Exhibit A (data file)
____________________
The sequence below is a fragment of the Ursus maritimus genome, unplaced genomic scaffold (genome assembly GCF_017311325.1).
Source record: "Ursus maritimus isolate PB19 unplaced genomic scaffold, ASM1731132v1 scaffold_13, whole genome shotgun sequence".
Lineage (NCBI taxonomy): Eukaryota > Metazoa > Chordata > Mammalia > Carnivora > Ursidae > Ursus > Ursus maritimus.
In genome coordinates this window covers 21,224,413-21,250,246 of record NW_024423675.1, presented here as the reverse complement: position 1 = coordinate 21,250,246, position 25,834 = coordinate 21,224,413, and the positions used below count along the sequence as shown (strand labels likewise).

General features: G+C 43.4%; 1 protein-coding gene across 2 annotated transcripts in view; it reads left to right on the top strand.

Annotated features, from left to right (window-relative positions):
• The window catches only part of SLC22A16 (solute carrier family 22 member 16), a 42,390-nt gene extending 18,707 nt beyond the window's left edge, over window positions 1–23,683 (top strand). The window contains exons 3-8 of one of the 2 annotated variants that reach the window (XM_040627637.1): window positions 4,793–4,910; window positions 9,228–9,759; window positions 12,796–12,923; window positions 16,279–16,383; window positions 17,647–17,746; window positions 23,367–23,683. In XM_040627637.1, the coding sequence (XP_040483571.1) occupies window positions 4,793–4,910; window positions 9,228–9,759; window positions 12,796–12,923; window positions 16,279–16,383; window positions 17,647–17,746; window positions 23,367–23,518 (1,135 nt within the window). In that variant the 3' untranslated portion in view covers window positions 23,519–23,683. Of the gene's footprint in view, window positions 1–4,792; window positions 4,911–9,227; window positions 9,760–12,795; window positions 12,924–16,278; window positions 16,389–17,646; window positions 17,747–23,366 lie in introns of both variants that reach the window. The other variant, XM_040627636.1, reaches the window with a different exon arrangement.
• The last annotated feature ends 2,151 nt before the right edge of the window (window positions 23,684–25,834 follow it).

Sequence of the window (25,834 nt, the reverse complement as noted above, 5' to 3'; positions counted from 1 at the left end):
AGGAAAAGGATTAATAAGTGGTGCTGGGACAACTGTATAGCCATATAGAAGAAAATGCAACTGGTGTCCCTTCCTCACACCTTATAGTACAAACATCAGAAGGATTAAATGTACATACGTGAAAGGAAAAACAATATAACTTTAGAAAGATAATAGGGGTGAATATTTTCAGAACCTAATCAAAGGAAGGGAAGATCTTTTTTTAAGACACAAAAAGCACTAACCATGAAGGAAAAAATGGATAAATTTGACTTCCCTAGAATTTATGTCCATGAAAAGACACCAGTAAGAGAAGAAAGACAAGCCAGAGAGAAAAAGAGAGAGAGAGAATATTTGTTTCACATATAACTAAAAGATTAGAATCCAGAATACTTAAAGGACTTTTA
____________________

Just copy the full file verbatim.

The sequence below is a fragment of the Ursus maritimus genome, unplaced genomic scaffold (genome assembly GCF_017311325.1).
Source record: "Ursus maritimus isolate PB19 unplaced genomic scaffold, ASM1731132v1 scaffold_13, whole genome shotgun sequence".
Lineage (NCBI taxonomy): Eukaryota > Metazoa > Chordata > Mammalia > Carnivora > Ursidae > Ursus > Ursus maritimus.
In genome coordinates this window covers 21,224,413-21,250,246 of record NW_024423675.1, presented here as the reverse complement: position 1 = coordinate 21,250,246, position 25,834 = coordinate 21,224,413, and the positions used below count along the sequence as shown (strand labels likewise).

General features: G+C 43.4%; 1 protein-coding gene across 2 annotated transcripts in view; it reads left to right on the top strand.

Annotated features, from left to right (window-relative positions):
• The window catches only part of SLC22A16 (solute carrier family 22 member 16), a 42,390-nt gene extending 18,707 nt beyond the window's left edge, over window positions 1–23,683 (top strand). The window contains exons 3-8 of one of the 2 annotated variants that reach the window (XM_040627637.1): window positions 4,793–4,910; window positions 9,228–9,759; window positions 12,796–12,923; window positions 16,279–16,383; window positions 17,647–17,746; window positions 23,367–23,683. In XM_040627637.1, the coding sequence (XP_040483571.1) occupies window positions 4,793–4,910; window positions 9,228–9,759; window positions 12,796–12,923; window positions 16,279–16,383; window positions 17,647–17,746; window positions 23,367–23,518 (1,135 nt within the window). In that variant the 3' untranslated portion in view covers window positions 23,519–23,683. Of the gene's footprint in view, window positions 1–4,792; window positions 4,911–9,227; window positions 9,760–12,795; window positions 12,924–16,278; window positions 16,389–17,646; window positions 17,747–23,366 lie in introns of both variants that reach the window. The other variant, XM_040627636.1, reaches the window with a different exon arrangement.
• The last annotated feature ends 2,151 nt before the right edge of the window (window positions 23,684–25,834 follow it).

Sequence of the window (25,834 nt, the reverse complement as noted above, 5' to 3'; positions counted from 1 at the left end):
AGGAAAAGGATTAATAAGTGGTGCTGGGACAACTGTATAGCCATATAGAAGAAAATGCAACTGGTGTCCCTTCCTCACACCTTATAGTACAAACATCAGAAGGATTAAATGTACATACGTGAAAGGAAAAACAATATAACTTTAGAAAGATAATAGGGGTGAATATTTTCAGAACCTAATCAAAGGAAGGGAAGATCTTTTTTTAAGACACAAAAAGCACTAACCATGAAGGAAAAAATGGATAAATTTGACTTCCCTAGAATTTATGTCCATGAAAAGACACCAGTAAGAGAAGAAAGACAAGCCAGAGAGAAAAAGAGAGAGAGAGAATATTTGTTTCACATATAACTAAAAGATTAGAATCCAGAATACTTAAAGGACTTTTA